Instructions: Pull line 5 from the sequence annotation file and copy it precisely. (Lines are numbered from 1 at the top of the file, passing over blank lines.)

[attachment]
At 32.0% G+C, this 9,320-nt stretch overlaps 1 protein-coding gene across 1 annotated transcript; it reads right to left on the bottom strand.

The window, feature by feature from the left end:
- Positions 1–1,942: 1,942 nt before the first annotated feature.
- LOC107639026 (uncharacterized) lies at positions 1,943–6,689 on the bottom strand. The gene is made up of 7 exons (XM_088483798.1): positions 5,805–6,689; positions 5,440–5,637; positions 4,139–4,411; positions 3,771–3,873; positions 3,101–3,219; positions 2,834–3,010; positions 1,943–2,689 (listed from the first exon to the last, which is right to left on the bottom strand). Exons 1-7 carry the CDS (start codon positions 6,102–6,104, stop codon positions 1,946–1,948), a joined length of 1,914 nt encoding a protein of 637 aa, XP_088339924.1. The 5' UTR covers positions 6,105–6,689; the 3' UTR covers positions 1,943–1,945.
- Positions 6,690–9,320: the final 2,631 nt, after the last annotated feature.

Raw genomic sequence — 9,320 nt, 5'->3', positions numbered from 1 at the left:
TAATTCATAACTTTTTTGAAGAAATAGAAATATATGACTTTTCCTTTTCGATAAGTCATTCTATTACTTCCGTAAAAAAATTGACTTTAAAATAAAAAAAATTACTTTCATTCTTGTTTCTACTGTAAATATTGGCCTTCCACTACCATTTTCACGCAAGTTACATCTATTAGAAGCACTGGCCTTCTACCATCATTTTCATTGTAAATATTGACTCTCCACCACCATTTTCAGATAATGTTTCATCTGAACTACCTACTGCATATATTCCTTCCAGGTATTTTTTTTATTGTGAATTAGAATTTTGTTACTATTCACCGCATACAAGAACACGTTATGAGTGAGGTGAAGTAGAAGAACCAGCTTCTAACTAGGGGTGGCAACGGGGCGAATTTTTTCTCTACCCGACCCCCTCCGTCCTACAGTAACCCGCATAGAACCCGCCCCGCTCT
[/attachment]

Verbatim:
- Positions 6,690–9,320: the final 2,631 nt, after the last annotated feature.